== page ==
How To Minimize Your Impact At Zion National Park

Jun 23, 2018


Posted In: News

How To Minimize Your Impact At Zion National Park

Considering the huge influx of visitors to Zion National Park in recent years, we want to remind everyone of the importance of minimizing your impact when you visit. Minimizing your impact refers to the personal ecological footprint that you leave behind when spending time with Mother Nature. While inside Zion, it is imperative to the longevity and sustainability of the park that visitors remember to not alter or damage anything, to remain respectful to the park and everything in it. Reckless human activity can cause a lot of damage to this wonderful ecosystem. National park etiquette can largely be summed up with the common phrase “leave no trace”. Here are some more specific explanations of how to minimize your impact the next time you visit Zion National Park.

-Throughout the park there are many signs that say “Do Not Hike Here” or “No Hiking Beyond This Point” or “No Public Access” – you get the idea. Please obey these signs. Do not scale fences that you are clearly not supposed to cross. When making your way down to streams and rivers, please do so using the designated access points. Do not recklessly walk through vegetation as if you own the place. Do not pick flowers, break off tree branches, alter rock formations, etc. This is all part of minimizing your impact.

-Do not litter. Please prepare for your Zion experience by packing plastic ziplock bags to hold your trash in while your in the park and then pack it out afterward, disposing of it in trash receptacles that are located all around. Being careless with your garbage is extremely disrespectful and is very harmful to the landscape and wildlife.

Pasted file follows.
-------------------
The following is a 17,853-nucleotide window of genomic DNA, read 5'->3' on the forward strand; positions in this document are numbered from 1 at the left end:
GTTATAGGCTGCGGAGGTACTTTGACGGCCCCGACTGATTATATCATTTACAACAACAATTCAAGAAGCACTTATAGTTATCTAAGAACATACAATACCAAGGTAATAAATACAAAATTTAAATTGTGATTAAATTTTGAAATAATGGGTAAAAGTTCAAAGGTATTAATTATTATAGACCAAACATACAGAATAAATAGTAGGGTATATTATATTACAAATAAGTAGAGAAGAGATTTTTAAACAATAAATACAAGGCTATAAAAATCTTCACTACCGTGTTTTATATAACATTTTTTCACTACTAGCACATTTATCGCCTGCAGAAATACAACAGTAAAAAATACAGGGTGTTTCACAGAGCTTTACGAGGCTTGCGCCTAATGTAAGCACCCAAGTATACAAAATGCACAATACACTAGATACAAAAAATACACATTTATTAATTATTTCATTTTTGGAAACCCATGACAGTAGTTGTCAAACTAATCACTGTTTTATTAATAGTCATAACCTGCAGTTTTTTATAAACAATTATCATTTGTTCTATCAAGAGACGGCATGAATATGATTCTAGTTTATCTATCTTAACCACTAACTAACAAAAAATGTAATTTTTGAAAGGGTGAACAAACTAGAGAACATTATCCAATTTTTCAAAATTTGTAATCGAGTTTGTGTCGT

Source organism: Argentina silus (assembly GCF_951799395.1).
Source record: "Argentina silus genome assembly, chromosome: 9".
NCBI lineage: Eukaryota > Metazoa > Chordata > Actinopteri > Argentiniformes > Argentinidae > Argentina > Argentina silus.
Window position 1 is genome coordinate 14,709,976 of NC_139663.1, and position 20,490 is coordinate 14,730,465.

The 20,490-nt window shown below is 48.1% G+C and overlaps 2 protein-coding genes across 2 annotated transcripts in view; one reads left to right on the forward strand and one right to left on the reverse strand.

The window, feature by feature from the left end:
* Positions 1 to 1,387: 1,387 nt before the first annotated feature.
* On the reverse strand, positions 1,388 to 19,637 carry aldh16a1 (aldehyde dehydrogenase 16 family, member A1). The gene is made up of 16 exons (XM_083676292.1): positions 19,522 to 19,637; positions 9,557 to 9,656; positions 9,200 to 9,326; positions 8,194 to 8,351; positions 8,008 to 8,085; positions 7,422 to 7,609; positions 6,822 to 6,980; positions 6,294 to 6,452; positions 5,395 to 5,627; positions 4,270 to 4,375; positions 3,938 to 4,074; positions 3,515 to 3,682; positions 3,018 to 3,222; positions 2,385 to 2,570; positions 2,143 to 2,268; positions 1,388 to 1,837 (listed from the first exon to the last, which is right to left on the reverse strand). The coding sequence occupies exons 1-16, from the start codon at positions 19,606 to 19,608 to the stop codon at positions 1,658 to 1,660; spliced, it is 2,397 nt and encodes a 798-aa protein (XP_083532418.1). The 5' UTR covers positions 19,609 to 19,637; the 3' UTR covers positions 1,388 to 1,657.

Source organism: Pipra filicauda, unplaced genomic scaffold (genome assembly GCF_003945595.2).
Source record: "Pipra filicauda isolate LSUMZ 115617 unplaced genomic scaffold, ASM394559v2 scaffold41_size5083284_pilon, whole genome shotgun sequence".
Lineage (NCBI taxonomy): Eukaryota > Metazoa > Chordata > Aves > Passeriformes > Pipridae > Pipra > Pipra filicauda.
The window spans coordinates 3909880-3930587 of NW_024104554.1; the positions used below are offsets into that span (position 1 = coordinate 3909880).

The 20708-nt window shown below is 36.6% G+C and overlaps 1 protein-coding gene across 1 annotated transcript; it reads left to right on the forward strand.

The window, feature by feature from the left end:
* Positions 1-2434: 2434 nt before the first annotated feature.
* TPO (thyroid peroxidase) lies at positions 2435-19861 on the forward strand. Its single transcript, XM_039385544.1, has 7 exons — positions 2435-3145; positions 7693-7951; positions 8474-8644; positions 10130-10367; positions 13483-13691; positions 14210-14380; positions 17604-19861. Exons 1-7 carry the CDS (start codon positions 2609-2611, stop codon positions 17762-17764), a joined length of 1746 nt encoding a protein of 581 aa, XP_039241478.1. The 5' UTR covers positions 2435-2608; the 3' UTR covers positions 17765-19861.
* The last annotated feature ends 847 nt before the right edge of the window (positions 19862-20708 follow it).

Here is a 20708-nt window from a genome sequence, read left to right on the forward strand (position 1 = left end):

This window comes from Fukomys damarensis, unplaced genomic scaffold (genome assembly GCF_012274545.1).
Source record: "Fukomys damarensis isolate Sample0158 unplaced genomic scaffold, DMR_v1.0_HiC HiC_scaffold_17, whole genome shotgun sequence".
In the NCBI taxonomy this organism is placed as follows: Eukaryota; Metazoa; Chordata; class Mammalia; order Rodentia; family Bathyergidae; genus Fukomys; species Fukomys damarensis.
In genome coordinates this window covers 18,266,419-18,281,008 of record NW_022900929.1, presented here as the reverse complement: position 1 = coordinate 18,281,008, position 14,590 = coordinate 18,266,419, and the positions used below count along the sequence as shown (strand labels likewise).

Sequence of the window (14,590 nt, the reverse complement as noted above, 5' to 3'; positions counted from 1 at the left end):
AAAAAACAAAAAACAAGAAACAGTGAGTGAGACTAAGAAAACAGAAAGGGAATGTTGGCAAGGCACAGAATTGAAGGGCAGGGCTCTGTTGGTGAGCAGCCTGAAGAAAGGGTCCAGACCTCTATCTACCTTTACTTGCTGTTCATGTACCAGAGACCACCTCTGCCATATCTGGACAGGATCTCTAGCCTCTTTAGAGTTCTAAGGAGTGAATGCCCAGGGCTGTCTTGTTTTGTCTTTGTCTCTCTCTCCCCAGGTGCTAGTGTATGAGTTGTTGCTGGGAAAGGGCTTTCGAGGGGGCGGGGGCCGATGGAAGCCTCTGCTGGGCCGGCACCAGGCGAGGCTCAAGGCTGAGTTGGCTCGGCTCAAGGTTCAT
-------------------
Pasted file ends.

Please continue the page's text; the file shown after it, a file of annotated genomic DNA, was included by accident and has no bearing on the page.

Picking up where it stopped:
-Graffiti of any kind in the park is expressly prohibited and will result in fines and further in legal action in some cases. This is the polar opposite of minimizing your impact. Do not use knives, rocks, sticks, etc and carve your name, initials, and messages into rock formations, tree trunks, etc. This continues to be an unfortunate issue in the park, particularly in the Narrows and at the Angel’s Landing viewpoint. This is vandalism. Please report acts of vandalism the you happen to witness during your time in Zion. Have the courage to tell people in the act to stop immediately.

-Another form of vandalism that has become an issue in Zion is mud vandalism. Irresponsible park visitors often take mud and press their handprints against rock faces and trees, creating “artwork”. This is a large burden on park representatives as they have to spend time cleaning these off. Spreading mud is not harmless. It causes damage and certainly wastes time for others.

-Do not engage wildlife. Please leave the animals alone. Feeding them snacks that you’ve brought with you into the park can be harmful to their health. It is against park regulations to feed animals. You’ll have a better chance of seeing wildlife while in the park the more respectful you are by keeping your distance and minimizing your impact.

-Don’t build cairns. A cairn is a small stack or tower of rocks that hikers construct to notify other hikers that they’re heading the correct way. This is not necessary in Zion National Park and is against the principle of minimizing your impact as all trails have been clearly marked and designated.

-When your hiking in the park, do your very best not to step on and disturb what is called cryptobiotic soil. This healthy, organic soil is found all throughout the park and is vital to its continual growth. Minimizing your impact by staying on the solid surfaces that clearly represent the official trail will help maintain the integrity of the landscape. Don’t wander off and damage the ecosystem with your feet.

For more information on minimizing your impact in Zion National Park, stop in at the Springdale & Zion Canyon Visitor Center in the middle of town and ask the representatives there.

How To Minimize Your Impact At Zion National Park

Minimizing

Article by Clear Content Marketing

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